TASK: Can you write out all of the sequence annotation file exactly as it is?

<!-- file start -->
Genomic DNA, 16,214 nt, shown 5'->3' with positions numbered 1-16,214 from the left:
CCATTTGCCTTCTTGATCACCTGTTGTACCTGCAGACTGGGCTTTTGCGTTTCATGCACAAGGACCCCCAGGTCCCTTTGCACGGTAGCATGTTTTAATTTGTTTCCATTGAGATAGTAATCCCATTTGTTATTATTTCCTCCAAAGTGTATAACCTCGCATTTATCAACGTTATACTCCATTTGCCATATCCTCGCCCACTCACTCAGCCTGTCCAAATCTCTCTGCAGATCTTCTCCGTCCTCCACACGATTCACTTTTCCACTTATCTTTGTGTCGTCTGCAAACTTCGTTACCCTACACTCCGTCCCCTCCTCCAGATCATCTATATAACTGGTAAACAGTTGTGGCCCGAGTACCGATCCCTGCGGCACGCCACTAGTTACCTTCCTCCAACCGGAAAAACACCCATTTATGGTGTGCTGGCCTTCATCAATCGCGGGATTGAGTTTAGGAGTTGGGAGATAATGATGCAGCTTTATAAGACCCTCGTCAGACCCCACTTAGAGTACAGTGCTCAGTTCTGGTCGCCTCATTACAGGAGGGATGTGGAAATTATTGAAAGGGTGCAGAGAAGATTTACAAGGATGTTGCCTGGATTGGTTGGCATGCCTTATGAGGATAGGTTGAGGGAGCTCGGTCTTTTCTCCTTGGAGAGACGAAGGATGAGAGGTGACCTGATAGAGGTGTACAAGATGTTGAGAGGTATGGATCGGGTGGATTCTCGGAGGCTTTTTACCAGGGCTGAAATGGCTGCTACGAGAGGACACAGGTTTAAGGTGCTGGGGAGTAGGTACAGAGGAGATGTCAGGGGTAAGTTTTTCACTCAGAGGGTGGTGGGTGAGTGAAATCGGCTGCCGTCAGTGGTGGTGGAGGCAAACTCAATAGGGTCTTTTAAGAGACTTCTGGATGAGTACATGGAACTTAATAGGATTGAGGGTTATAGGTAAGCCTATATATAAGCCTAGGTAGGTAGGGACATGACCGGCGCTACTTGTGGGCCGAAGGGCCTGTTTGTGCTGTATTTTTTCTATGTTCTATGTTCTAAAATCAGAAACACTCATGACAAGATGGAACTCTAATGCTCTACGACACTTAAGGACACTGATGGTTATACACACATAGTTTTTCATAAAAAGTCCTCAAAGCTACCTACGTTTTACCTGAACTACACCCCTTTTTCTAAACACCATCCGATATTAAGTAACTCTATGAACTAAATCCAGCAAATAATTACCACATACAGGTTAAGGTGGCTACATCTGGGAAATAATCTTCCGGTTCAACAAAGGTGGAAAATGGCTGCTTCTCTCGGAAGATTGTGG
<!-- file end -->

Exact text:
Genomic DNA, 16,214 nt, shown 5'->3' with positions numbered 1-16,214 from the left:
CCATTTGCCTTCTTGATCACCTGTTGTACCTGCAGACTGGGCTTTTGCGTTTCATGCACAAGGACCCCCAGGTCCCTTTGCACGGTAGCATGTTTTAATTTGTTTCCATTGAGATAGTAATCCCATTTGTTATTATTTCCTCCAAAGTGTATAACCTCGCATTTATCAACGTTATACTCCATTTGCCATATCCTCGCCCACTCACTCAGCCTGTCCAAATCTCTCTGCAGATCTTCTCCGTCCTCCACACGATTCACTTTTCCACTTATCTTTGTGTCGTCTGCAAACTTCGTTACCCTACACTCCGTCCCCTCCTCCAGATCATCTATATAACTGGTAAACAGTTGTGGCCCGAGTACCGATCCCTGCGGCACGCCACTAGTTACCTTCCTCCAACCGGAAAAACACCCATTTATGGTGTGCTGGCCTTCATCAATCGCGGGATTGAGTTTAGGAGTTGGGAGATAATGATGCAGCTTTATAAGACCCTCGTCAGACCCCACTTAGAGTACAGTGCTCAGTTCTGGTCGCCTCATTACAGGAGGGATGTGGAAATTATTGAAAGGGTGCAGAGAAGATTTACAAGGATGTTGCCTGGATTGGTTGGCATGCCTTATGAGGATAGGTTGAGGGAGCTCGGTCTTTTCTCCTTGGAGAGACGAAGGATGAGAGGTGACCTGATAGAGGTGTACAAGATGTTGAGAGGTATGGATCGGGTGGATTCTCGGAGGCTTTTTACCAGGGCTGAAATGGCTGCTACGAGAGGACACAGGTTTAAGGTGCTGGGGAGTAGGTACAGAGGAGATGTCAGGGGTAAGTTTTTCACTCAGAGGGTGGTGGGTGAGTGAAATCGGCTGCCGTCAGTGGTGGTGGAGGCAAACTCAATAGGGTCTTTTAAGAGACTTCTGGATGAGTACATGGAACTTAATAGGATTGAGGGTTATAGGTAAGCCTATATATAAGCCTAGGTAGGTAGGGACATGACCGGCGCTACTTGTGGGCCGAAGGGCCTGTTTGTGCTGTATTTTTTCTATGTTCTATGTTCTAAAATCAGAAACACTCATGACAAGATGGAACTCTAATGCTCTACGACACTTAAGGACACTGATGGTTATACACACATAGTTTTTCATAAAAAGTCCTCAAAGCTACCTACGTTTTACCTGAACTACACCCCTTTTTCTAAACACCATCCGATATTAAGTAACTCTATGAACTAAATCCAGCAAATAATTACCACATACAGGTTAAGGTGGCTACATCTGGGAAATAATCTTCCGGTTCAACAAAGGTGGAAAATGGCTGCTTCTCTCGGAAGATTGTGG